I'm curious to know if you understand the difference between the terms "debate" and "scripted speech?" Also, are you able to discern between answering questions and side-stepping questions? While Gov. Palin did give a good performance, that was just it, a good rehearsed performance. No unscripted rebuttals, No in-depth explanations, non answering of the majority of questions, "homey" affectations and clearly rehearsed one liners. No substance, just read and recite, read and recite. Not impressive to me. I have nothing personally against Sarah Palin. I would bet that she is a descent person. In fact, I actually feel for her. I believe she is being used a pawn. A person chosen purely based on a statistician's formula to attract the most votes. If McCain does not win the election, Palin will be tossed aside as damaged goods like Kathleen Harris of Florida was. However, as far as the debate, very transparent.

Kay Brooks said...

Rob: Having been part of a debate team in school...I do believe I know what a real debate is. I don't think we've ever had a real presidential debate in my lifetime.

It's all about fitting in campaign talking points anymore. Gov. Palin managed to do that well. That tells me she knows what her job was that night and she accomplished it.

And Obama wasn't chosen/supported because he would attract votes the Dems are going after?

NS: The bar was set pretty low for Gov. Palin I'll agree. Standing there looking well put together, speaking clearly and directly to the television audience and not stumbling over the pronunciation of Ahmadinejad was more than some thought her capable of. I suppose if she'd come off as Tina Fay's parody of her that would have done it. But she did much better than that and she was obviously in control of the action.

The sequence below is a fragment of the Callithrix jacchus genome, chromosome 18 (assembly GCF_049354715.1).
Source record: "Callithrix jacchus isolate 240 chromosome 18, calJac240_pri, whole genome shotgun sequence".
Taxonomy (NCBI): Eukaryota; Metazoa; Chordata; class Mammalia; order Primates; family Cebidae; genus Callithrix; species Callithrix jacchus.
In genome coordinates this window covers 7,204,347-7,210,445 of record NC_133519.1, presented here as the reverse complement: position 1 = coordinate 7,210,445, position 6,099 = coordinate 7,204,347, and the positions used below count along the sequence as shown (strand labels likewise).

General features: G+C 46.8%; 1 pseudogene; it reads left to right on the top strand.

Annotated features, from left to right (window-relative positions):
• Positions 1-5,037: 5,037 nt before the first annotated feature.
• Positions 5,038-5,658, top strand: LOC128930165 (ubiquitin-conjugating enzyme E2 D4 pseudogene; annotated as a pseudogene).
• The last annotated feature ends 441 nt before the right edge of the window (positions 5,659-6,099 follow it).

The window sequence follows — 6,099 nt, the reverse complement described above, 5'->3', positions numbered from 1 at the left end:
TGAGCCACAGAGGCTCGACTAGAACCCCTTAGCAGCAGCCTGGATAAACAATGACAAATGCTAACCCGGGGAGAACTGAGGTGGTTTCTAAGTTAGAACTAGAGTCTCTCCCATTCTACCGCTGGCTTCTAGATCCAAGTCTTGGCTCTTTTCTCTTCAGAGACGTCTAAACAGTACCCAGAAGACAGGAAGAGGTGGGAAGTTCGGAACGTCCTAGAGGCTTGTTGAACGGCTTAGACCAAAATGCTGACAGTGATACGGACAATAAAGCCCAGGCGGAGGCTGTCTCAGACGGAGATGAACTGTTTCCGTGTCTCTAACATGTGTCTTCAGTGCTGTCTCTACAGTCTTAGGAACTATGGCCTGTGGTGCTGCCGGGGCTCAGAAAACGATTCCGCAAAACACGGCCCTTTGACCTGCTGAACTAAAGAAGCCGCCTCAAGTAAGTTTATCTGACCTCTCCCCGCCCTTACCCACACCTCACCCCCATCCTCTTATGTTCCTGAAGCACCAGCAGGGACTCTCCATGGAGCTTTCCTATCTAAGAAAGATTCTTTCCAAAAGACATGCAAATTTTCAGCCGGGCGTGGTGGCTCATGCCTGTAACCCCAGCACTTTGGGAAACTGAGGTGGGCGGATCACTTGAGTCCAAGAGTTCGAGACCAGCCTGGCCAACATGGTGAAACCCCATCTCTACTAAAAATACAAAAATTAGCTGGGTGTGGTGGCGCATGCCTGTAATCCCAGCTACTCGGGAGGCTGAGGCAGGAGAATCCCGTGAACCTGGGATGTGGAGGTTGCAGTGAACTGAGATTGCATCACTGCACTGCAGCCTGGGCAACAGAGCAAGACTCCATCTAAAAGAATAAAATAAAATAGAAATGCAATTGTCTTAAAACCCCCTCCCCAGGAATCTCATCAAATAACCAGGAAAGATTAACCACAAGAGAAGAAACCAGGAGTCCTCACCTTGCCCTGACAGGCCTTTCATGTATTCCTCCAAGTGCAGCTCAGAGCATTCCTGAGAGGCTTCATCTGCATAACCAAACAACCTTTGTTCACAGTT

What makes the Palin's middle class? You're right that's hard to nail down. I think income is a component (see below) but it's also about mindset. I haven't heard her complain about having to spend $10K for children's extra-curricular activities or suggest that $600 stimulus money be spent on anything as frivolous as earrings. She has talked about their concerns about how to pay for health insurance and college...certainly normal middle class concerns.

They've actually worked HARD to earn their money--North Slope, fishing--those aren't white collar 'you might get a paper cut' jobs.

Here's a link to her tax returns and financials. She's still no where near the income or wealth of the other three (if you include Cindy McCain's wealth as John's).

Kay Brooks said...

KNEW what her job was. :-)

N.S. Allen said...

1. So, does that mean that the Tina Fey caricature has some basis in fact? After all, if not, then your answer is something along the lines of, "If she'd come off as someone she isn't like at all, outside of the wicked bias of the media, she would have done poorly." Which is hardly a realistic perspective on a candidate's strengths and weaknesses.